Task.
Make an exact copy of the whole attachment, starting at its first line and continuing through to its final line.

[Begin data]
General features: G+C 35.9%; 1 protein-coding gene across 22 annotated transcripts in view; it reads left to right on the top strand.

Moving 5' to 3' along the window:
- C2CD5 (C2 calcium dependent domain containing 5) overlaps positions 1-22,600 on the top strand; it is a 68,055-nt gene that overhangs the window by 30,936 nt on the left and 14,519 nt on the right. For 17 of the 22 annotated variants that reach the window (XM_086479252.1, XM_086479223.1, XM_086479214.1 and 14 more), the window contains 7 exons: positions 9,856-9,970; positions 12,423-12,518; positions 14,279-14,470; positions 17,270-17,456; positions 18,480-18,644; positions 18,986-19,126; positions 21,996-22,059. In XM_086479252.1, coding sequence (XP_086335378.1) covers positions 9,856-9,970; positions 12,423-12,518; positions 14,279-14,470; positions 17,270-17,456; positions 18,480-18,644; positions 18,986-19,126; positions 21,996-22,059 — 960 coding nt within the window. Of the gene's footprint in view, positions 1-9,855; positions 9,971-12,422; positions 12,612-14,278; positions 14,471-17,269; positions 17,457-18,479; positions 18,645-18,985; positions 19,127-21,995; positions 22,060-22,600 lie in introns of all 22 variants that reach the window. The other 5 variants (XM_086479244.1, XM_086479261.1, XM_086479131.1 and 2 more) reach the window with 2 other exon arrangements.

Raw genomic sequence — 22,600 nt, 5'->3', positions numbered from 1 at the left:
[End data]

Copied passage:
General features: G+C 35.9%; 1 protein-coding gene across 22 annotated transcripts in view; it reads left to right on the top strand.

Moving 5' to 3' along the window:
- C2CD5 (C2 calcium dependent domain containing 5) overlaps positions 1-22,600 on the top strand; it is a 68,055-nt gene that overhangs the window by 30,936 nt on the left and 14,519 nt on the right. For 17 of the 22 annotated variants that reach the window (XM_086479252.1, XM_086479223.1, XM_086479214.1 and 14 more), the window contains 7 exons: positions 9,856-9,970; positions 12,423-12,518; positions 14,279-14,470; positions 17,270-17,456; positions 18,480-18,644; positions 18,986-19,126; positions 21,996-22,059. In XM_086479252.1, coding sequence (XP_086335378.1) covers positions 9,856-9,970; positions 12,423-12,518; positions 14,279-14,470; positions 17,270-17,456; positions 18,480-18,644; positions 18,986-19,126; positions 21,996-22,059 — 960 coding nt within the window. Of the gene's footprint in view, positions 1-9,855; positions 9,971-12,422; positions 12,612-14,278; positions 14,471-17,269; positions 17,457-18,479; positions 18,645-18,985; positions 19,127-21,995; positions 22,060-22,600 lie in introns of all 22 variants that reach the window. The other 5 variants (XM_086479244.1, XM_086479261.1, XM_086479131.1 and 2 more) reach the window with 2 other exon arrangements.

Raw genomic sequence — 22,600 nt, 5'->3', positions numbered from 1 at the left: